New Data Suggest Men with Urinary Symptoms Often Activities They Enjoy

Teleflex

WAYNE, PA — Teleflex Incorporated (NYSE: TFX) this week announced results of a new survey showing that men with urinary symptoms common with an enlarged prostate, also known as benign prostatic hyperplasia or BPH, may anticipate and plan for their urgent and frequent bathroom needs and even avoid events and activities they enjoy because of their urinary symptoms. Whether they plan for interrupted sleep, limit the amount they drink, or purposefully seek out and stay close to the bathroom, extreme bathroom planning can disrupt normal daily activities.

“In BPH patients, the enlarged prostate presses on and blocks the urethra, causing bothersome urinary symptoms, such as an urgent or frequent need to urinate or the sensation that the bladder is not empty after urinating,” said Gregg Eure,+ M.D., FACS, Urology of Virginia. “These symptoms can significantly impact a man’s quality of life, leading to interrupted sleep and even a loss of productivity and depression.”1

The survey sponsored by Teleflex Incorporated was conducted to explore how urinary symptoms commonly associated with BPH impact men’s daily lives. The survey included approximately 1,000 men in the United States, 45 years and older, who have experienced at least one of these urinary symptoms.

Nearly half (45.49%) of all men surveyed reported they have avoided events or activities they enjoy because of their urinary symptoms. When they do attend an event or perform an activity, a significant number of men surveyed make plans or take action to accommodate their bathroom needs. Among all men surveyed:

  • More than 40% have chosen certain routes (roads, highways, etc.) on road trips because they have more or better availability of restroom facilities.
  • About 1 in 5 said that locating the closest bathroom is the first thing they do when they go somewhere new.
  • About 43% have selected their seat when purchasing tickets to a sporting or entertainment event because it has better or easier access to the restroom.
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“These ‘extreme’ bathroom planning and mapping habits are not just limited to daytime activities,” said Dr. Eure. “Many men with urinary problems, including BPH patients, experience frequent nighttime waking to use the bathroom to urinate. As we see in this survey, many of these men are expecting and planning for sleep interruptions.”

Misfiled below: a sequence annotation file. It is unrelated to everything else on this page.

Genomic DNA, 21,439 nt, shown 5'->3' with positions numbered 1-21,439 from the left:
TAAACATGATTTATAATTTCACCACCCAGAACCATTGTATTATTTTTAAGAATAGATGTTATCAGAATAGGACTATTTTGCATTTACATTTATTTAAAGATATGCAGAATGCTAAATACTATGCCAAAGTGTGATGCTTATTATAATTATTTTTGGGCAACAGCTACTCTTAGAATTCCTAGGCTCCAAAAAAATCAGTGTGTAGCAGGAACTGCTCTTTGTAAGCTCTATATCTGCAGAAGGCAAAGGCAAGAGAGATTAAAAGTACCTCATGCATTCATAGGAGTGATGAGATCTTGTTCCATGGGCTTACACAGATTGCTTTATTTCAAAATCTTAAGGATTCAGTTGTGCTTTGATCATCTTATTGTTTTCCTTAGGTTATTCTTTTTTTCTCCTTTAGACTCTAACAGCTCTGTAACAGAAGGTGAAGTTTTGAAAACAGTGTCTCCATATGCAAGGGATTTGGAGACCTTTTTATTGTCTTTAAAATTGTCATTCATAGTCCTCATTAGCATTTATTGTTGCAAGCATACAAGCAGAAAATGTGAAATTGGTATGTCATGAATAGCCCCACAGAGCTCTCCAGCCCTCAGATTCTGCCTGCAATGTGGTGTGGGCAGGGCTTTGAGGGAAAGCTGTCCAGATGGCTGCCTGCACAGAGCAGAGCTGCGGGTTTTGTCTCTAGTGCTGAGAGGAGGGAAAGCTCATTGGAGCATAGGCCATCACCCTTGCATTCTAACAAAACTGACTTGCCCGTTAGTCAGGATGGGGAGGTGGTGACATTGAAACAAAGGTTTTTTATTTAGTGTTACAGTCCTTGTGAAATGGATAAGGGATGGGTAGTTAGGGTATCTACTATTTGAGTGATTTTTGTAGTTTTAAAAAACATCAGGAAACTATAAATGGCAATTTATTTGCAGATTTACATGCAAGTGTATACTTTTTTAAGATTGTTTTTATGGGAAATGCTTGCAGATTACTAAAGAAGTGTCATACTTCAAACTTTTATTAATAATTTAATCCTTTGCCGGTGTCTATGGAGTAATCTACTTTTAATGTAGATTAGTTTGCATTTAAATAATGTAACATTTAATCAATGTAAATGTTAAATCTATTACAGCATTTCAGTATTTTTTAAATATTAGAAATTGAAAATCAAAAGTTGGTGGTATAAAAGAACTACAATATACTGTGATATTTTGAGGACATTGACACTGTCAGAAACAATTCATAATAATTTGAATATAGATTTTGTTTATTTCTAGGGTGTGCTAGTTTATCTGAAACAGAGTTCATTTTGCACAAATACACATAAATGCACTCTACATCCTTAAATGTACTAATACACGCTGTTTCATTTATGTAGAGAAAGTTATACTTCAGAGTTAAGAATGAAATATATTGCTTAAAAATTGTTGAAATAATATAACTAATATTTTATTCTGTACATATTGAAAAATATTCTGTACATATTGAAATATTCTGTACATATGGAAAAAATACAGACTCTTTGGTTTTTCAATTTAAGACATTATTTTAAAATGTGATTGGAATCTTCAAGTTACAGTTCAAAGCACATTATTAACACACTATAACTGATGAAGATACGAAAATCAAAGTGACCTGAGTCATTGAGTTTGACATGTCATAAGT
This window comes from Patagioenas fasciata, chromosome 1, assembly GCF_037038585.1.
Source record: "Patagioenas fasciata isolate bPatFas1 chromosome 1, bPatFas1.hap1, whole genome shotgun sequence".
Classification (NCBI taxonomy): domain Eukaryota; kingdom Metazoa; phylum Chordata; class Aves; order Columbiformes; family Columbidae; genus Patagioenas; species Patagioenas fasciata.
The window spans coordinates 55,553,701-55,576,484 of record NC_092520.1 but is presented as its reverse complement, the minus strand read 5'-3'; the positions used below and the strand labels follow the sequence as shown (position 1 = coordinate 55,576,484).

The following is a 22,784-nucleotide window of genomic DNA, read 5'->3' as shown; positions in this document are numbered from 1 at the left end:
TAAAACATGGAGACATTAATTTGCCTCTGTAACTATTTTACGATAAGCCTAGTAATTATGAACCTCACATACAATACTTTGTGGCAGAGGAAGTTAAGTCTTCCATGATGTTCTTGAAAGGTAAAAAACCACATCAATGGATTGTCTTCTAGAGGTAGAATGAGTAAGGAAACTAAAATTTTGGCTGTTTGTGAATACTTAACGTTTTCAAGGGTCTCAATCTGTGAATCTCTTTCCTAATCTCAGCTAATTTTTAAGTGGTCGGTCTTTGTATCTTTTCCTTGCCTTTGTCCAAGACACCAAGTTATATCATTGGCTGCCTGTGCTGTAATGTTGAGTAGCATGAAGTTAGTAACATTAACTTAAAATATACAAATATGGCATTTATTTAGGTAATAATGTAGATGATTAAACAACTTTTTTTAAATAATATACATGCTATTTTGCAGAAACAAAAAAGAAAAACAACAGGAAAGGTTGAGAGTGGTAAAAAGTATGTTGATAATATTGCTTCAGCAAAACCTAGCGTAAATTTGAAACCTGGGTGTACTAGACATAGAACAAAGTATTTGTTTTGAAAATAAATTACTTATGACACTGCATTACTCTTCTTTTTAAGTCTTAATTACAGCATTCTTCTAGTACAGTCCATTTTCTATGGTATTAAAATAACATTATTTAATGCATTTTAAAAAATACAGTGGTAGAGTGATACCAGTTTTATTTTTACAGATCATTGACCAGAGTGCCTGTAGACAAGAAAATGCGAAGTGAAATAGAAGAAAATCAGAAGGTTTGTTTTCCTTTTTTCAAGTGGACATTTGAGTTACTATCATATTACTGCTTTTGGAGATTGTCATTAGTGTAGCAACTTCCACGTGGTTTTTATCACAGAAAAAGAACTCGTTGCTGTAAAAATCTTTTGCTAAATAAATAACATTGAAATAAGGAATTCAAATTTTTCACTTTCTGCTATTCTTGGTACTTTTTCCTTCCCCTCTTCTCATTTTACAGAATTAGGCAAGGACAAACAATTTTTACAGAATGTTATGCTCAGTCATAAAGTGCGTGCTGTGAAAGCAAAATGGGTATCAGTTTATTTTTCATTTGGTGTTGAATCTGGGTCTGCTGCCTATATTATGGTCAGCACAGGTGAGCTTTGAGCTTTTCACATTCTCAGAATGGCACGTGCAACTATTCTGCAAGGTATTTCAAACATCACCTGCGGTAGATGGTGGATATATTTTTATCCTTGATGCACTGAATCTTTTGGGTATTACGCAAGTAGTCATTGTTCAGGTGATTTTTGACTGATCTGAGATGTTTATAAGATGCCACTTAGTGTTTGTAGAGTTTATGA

The majority of all men surveyed (over 70%) said their energy level has been impacted during the day because they get up frequently at night to urinate. To avoid this, about three in four men (74.8%) have limited the amount they drink in the evening. Some men (about 22%) have even slept in another bed or room than their spouse, partner or significant other to avoid waking them up when they get up to urinate.

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While not all urinary symptoms are caused by BPH, men over the age of 45 who are experiencing urgent or frequent urinary symptoms, should consider speaking with their doctor about their prostate health. More than 42 million men in the United States alone have BPH, with over 14.4 million men under a doctor’s care for the condition.2 BPH is unrelated to, but more common than, prostate cancer, 3,4 and if left untreated, it can lead to permanent bladder damage. 5 The sooner BPH is treated, the sooner patients can improve their symptoms and quality of life.

“Medications are a very common treatment option for men diagnosed with BPH,” said Kevin Hardage, President of the Teleflex Interventional Urology business unit. “In this survey, over 65% of men surveyed who have been diagnosed with BPH have taken a medication to treat their condition. Unfortunately, nearly one in four of these men said their medication was ‘not very effective’ or ‘not effective at all’ in helping them reduce their need to plan their next bathroom trip to urinate.”

BPH relief through medication can be inadequate and temporary, with side effects such as sexual dysfunction, dizziness and headaches, prompting many patients to quit using the drugs.6 A recent study found that commonly prescribed BPH medications are linked to an increased risk of new instances of heart failure.7 Among men in this survey who are currently taking a BPH medication and have never had a medical procedure or surgery to treat their condition, over two-thirds (66.81%) said they are extremely, very or somewhat interested in a minimally invasive procedure (no heating or cutting) that could help them reduce their bathroom visits and planning and mapping needs.

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“The UroLift® System is a minimally invasive approach to treating BPH and a proven alternative to medications and major surgeries,” said Dr. Eure. “The UroLift System enables me to offer my BPH patients immediate, visible results and rapid symptom relief, and the full procedure can be performed right in my office under local anesthesia or in my adjacent surgery center with light anesthesia. Patients can go home the same day, recover from the procedure quickly and can return to their normal activities with minimal downtime.”

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